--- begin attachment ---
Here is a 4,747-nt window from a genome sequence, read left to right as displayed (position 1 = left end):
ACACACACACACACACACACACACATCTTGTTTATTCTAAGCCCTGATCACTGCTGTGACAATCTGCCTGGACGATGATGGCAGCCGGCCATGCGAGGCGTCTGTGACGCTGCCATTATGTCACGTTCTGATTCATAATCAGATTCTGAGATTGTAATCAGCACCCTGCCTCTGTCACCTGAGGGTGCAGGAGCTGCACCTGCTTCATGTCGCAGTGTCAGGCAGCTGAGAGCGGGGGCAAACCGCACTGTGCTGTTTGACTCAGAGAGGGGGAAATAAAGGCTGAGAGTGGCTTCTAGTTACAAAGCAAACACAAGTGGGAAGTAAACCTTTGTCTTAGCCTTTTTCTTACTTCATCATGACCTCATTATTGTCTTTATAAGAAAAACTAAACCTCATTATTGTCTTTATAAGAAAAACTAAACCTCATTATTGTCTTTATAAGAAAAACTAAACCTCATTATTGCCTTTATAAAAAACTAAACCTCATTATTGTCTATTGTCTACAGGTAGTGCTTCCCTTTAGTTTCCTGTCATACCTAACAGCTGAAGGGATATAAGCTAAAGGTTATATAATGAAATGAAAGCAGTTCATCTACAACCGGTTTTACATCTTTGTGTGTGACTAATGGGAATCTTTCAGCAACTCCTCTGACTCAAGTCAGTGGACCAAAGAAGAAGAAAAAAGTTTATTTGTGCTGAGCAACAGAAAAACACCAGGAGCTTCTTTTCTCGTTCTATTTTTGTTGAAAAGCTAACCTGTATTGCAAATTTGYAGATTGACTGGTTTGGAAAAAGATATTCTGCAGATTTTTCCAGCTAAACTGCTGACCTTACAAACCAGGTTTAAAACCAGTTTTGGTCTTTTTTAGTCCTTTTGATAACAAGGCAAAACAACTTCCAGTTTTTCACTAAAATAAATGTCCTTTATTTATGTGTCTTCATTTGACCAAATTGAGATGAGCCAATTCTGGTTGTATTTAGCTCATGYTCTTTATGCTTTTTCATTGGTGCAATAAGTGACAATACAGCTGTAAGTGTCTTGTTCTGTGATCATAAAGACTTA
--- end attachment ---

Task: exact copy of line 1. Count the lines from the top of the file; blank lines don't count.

Here is a 4,747-nt window from a genome sequence, read left to right as displayed (position 1 = left end):